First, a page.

The Dilemma: Cruelty-Free Brands Owned by Companies That Animal Test

April 21, 2015By 22 Comments


Nothing bursts a happiness bubble like discovering one of your beloved cruelty-free brands has been or is about to be acquired by a power hungry, gigundo mothah corporation that doesn’t seem to give a sh*t about our furry friends. Even though it’s totally a massive bummer, it is nice to know that cruelty-free companies that do get acquired often keep their cruelty-free stance. Whether or not you choose to continue supporting these CF brands is entirely up to you. Some peeps will continue to support these brands because it sends a message to the parent company that there’s a rising demand for cruelty-free companies and products, while others will boycott the parent company and all of their subsidiaries because they feel like they’re indirectly supporting animal testing.

Examples of cruelty-free brands owned by parent companies that animal test:

  • Aveda and Smashbox were acquired by Estee Lauder
  • Bare Escentials was acquired by Shiseido
  • Burt’s Bees was acquired by Clorox
  • NYX, Essie, PureOlogy, Urban Decay, and The Body Shop were acquired by L’Oreal
  • OPI was acquired by Coty
  • Tarte was acquired by Kose
  • Tom’s of Maine was acquired by Colgate

How do you feel about these brands? Please discuss in the comments below. 

Also, if you’re unsure about a brand’s cruelty-free status, Vegan Beauty Review has an extensive list of cruelty-free and vegan beauty brands that is constantly being updated. 🙂  xo

About Sunny ()

Longtime vegan, hardcore compassionate beauty junkie, serious cake aficionado, and lover of all things floofy and sparkly! If there's something in particular you'd like me to review, drop me a line at You can also find me on Facebook, Instagram, Twitter, YouTube, and Google +.

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Comments (22)

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  1. Melody says:

    I try my hardest to avoid products that have been tested on animals and/or have a parent company that tests. I am wondering if there are any stats to support that this practice impacts the industry. Can anyone recommend anything?

  2. Carla Weems says:

    This is been a topic that’s been brewing for a while; I will say this though – I refused to bow to the companies who test their garbage products on animals—when they buy-up companies that are cruelty-free. As you mentioned in the article above – Aveda. I won’t use their garbage anymore. I didn’t know that much about the company until I purchased one of their shampoos, then when I learned they were cruelty free I still had my doubts about “third party testing.” So, in that regard, I stopped buying their junk. Same thing with Burt’s Bees. They weren’t that great to begin with – their moisturizers are crap, and I only used their hand creams. However, once I learned they got money hungry and sold to a company that is notorious for horrific animal testing (Clorix, of all companies)— my God in Heaven, I threw out my lip balm, and my 2 hand moisturizers and face towletts. NEVER AGAIN WILL I BUY FROM THESE COMPANIES. I do not care the circumstances of the sale of these cruelty-free brands.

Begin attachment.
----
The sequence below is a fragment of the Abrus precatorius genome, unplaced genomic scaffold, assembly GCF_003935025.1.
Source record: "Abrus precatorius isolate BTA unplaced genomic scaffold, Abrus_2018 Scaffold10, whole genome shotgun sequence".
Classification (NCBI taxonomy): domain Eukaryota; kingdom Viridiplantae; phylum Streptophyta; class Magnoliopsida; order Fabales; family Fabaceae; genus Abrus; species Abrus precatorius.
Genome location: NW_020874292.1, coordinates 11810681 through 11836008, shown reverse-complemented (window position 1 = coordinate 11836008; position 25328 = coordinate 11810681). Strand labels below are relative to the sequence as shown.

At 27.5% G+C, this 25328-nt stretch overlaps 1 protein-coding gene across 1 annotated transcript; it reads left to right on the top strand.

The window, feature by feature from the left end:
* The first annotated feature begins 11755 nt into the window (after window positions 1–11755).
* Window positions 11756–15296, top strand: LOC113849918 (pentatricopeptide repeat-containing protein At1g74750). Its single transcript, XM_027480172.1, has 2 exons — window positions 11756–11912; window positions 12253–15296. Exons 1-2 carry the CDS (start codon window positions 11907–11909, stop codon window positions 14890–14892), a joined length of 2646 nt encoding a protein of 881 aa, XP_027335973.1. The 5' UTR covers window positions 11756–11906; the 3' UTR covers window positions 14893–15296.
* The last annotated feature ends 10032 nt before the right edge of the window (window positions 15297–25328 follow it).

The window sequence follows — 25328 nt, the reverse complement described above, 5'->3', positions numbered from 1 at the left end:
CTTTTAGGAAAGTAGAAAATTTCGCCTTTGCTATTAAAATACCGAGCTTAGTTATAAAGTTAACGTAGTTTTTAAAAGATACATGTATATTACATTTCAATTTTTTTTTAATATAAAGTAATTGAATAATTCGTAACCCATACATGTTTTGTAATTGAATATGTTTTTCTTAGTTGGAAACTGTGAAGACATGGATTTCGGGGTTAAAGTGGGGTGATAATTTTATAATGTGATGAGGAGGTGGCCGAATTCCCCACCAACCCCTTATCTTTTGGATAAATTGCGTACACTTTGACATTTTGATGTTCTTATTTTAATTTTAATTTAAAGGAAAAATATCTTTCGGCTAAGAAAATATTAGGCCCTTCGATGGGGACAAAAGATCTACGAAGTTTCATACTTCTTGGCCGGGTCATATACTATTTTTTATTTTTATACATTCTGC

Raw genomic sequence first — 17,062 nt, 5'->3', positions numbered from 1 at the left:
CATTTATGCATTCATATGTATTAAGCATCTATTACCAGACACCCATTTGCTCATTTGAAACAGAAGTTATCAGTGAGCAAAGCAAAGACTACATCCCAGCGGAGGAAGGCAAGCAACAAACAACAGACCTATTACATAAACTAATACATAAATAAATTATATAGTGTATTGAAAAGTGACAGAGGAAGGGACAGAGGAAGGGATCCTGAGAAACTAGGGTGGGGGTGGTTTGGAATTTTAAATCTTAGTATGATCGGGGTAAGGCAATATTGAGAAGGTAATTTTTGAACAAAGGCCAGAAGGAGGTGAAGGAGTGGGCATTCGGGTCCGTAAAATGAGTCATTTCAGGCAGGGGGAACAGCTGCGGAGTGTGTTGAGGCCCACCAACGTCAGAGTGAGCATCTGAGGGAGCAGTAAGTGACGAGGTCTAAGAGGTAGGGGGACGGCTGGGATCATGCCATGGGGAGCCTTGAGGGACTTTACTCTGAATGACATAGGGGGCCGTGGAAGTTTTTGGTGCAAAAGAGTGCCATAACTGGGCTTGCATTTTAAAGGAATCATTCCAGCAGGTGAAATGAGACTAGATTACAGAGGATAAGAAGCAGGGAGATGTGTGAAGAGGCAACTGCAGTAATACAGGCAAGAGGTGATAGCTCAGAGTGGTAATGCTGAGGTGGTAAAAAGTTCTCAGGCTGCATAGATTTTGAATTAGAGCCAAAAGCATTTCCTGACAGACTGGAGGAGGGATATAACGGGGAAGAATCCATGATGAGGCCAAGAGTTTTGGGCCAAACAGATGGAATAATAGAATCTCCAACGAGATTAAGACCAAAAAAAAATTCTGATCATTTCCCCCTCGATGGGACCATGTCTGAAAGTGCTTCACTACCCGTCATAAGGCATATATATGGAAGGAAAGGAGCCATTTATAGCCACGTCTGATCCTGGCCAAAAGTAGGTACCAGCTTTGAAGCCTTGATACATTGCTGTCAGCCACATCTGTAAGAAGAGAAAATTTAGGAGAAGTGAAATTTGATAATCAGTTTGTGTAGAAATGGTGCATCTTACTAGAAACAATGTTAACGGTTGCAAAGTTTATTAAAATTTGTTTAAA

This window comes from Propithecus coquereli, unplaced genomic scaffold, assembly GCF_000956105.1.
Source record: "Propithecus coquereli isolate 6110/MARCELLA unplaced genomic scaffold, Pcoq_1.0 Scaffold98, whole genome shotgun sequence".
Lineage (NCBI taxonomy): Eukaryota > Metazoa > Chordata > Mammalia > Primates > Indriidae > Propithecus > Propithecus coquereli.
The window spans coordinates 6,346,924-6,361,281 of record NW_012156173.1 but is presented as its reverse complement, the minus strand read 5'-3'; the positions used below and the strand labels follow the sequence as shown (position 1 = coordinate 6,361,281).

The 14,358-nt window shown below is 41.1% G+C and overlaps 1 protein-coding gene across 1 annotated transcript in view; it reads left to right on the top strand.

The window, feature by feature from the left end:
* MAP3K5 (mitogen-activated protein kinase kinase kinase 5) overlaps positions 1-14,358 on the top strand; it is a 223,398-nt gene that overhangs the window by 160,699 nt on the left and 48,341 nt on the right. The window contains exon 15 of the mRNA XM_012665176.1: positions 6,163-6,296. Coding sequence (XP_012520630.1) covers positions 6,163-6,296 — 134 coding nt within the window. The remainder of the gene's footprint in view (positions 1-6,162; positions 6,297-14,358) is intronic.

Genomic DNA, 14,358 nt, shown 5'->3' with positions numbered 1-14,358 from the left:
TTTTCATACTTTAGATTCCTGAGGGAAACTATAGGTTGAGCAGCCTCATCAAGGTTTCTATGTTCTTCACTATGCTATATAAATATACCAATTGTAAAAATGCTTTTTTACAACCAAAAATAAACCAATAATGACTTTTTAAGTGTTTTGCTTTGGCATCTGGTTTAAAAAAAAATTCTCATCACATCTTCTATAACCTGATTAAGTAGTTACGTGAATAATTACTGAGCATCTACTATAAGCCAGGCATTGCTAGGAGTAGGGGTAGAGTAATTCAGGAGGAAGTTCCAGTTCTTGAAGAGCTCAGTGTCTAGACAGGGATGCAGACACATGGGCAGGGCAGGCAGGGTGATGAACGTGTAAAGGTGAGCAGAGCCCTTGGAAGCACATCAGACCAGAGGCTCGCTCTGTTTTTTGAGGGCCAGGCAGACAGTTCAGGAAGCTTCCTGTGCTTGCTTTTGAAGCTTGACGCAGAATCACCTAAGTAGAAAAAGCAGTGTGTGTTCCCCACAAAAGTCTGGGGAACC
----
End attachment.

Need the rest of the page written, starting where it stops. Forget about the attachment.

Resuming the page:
It is my opinion that if consumers continue to buy garbage like Burt’s Bees and Aveda and OPI, then they are saying “it’s okay to test on animals.” That is unacceptable. That’s like asking someone if they only want a little bit of cancer. These billion dollar conglomerates make me want to vomit. I will NEVER, EVER, EVER buy a cruelty free brand that is purchased by a company that is NOT cruelty free. Another case in point – the company DHC skincare, they SWEAR they don’t test on animals—however, when I asked the company, the company was transparent enough to admit that they HAVE TO TEST ON ANIMALS at their factories in Japan where they are based— because it is the LAW in Japan. That is still unacceptable, so, as nice as those products are – I refused to buy anything from them.